As a teenager, I would often pass a short, purposeful old man walking down the hill each morning for his newspaper towards the small fishing village of Menemsha. Little did I know the first time I saw him, that his simple appearance and uncomplicated goal masked an accomplished lifetime of photography, for he was Alfred Eisenstadt (1898-1995), the German-born American photographer whose work as a staff photographer for Life Magazine graced 90 covers.
“The photographs I take on Martha’s Vineyard are taken because I feel something special. Nowhere in the world is there a place more beautiful than this.”
As much as I appreciated Martha’s Vineyard, Eisenstadt’s words, which were periodically quoted in the Martha’s Vineyard Times, helped me to realise the place was special, not just as an island off the coast of Cape Cod, but as a place to observe nature, the effects of the wind on shifting sands, the way light bathed the Gay Head cliffs, seagulls hovering over returning fishing boats, the rhythm of white clapboard houses on Edgartown’s streets.
Originally inhabited by the Wampanoag, who still maintain an active presence up island, the English started their first colony in 1642 at Great Harbor, now Edgartown. Just after the civil war, a wooded area adjacent to modern day Oak Bluffs developed as Martha’s Vineyard Campmeeting Association, the country’s first religious summer camp in the United States, its Methodist community enjoying open air activities amidst charming wooden gingerbread cottages.
While its year-round population is a quiet and unassuming 20,000, its international profile results from the summer influx of notable visitors which throughout its history have included writers, journalists, actresses, and political figures, from Ulysses S. Grant, to Jackie Onassis, to Edward Kennedy and John F Kennedy Jr., to Bill and Hillary Clinton, to Barack Obama, who has visited the island almost every summer since being in the White House.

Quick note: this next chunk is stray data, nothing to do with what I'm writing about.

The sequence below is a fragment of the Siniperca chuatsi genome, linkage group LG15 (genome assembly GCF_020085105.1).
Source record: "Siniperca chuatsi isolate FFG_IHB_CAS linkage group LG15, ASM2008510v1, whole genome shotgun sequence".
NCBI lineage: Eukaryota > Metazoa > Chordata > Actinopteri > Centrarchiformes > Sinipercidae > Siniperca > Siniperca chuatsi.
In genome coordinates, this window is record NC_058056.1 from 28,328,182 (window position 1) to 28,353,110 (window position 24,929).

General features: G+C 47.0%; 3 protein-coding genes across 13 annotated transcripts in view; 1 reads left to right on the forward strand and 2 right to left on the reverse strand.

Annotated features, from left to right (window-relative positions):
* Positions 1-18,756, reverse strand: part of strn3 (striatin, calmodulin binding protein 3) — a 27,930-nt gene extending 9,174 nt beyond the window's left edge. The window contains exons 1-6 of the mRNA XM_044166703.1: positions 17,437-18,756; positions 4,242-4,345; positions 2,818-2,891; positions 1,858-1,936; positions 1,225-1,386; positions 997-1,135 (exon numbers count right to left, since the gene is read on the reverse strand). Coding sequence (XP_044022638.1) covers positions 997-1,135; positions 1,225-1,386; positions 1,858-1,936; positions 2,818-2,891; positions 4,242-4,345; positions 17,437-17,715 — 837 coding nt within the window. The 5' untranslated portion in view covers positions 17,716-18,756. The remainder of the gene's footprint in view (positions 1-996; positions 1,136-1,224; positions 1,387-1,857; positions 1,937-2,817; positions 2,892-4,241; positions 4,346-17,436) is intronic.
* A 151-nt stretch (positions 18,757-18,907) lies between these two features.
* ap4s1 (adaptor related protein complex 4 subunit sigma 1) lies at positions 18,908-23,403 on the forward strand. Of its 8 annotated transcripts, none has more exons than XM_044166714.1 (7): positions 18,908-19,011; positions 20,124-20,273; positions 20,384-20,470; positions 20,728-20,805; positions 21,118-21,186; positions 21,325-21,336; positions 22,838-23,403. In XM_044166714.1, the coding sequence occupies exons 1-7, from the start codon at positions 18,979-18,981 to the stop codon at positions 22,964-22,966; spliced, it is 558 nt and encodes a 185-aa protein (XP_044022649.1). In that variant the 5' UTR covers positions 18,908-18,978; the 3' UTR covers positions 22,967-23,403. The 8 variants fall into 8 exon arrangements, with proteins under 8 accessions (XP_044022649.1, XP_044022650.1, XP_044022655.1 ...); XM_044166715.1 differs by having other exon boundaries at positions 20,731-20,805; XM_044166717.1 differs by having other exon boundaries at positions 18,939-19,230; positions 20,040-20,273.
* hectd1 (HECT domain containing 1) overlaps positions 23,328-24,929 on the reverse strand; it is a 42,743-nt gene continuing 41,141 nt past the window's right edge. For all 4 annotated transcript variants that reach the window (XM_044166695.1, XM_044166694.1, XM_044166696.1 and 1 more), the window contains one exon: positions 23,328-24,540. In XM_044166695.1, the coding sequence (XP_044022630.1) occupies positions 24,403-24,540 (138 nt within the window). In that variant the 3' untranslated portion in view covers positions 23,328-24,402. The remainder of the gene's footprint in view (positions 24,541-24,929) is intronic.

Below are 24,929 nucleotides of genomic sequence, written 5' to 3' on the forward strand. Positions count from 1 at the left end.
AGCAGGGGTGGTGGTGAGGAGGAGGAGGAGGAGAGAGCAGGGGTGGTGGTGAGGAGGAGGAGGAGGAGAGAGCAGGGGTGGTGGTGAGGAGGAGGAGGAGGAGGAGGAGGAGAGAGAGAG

What’s the attraction? Perhaps in a place of such awestruck beauty, the famous are just like everyone else, content to bathe in its light, walk its nature paths, dig its clams, finish the New York Times crossword puzzle on the breezy deck, paddle the kayak on a still morning across Squibnocket Pond.
Mike Wallace, the longtime 60 Minutes correspondent and Vineyard resident, perhaps said it best:
“Even as I talk I can see it and smell it and feel it. It’s a special, insular, quiet, healing, glorious place. And year after year after year, you not only see your kids and grandchildren grow, but you see everybody else’s kids, the same people, grow. There’s a strange continuity to life on the Vineyard.”
About Aaron C. Greenman
Aaron C. Greenman has been a photographer for over 25 years and has lived and worked on four continents. He has previously been profiled on The Leica Camera Blog for his work in the Far East, India, East Africa, Israel, Turkey, Russia, Eastern and Western Europe, and the United States. More of his portfolio images can be viewed on his website, and he has several books available. Custom prints of his work are available for purchase on request.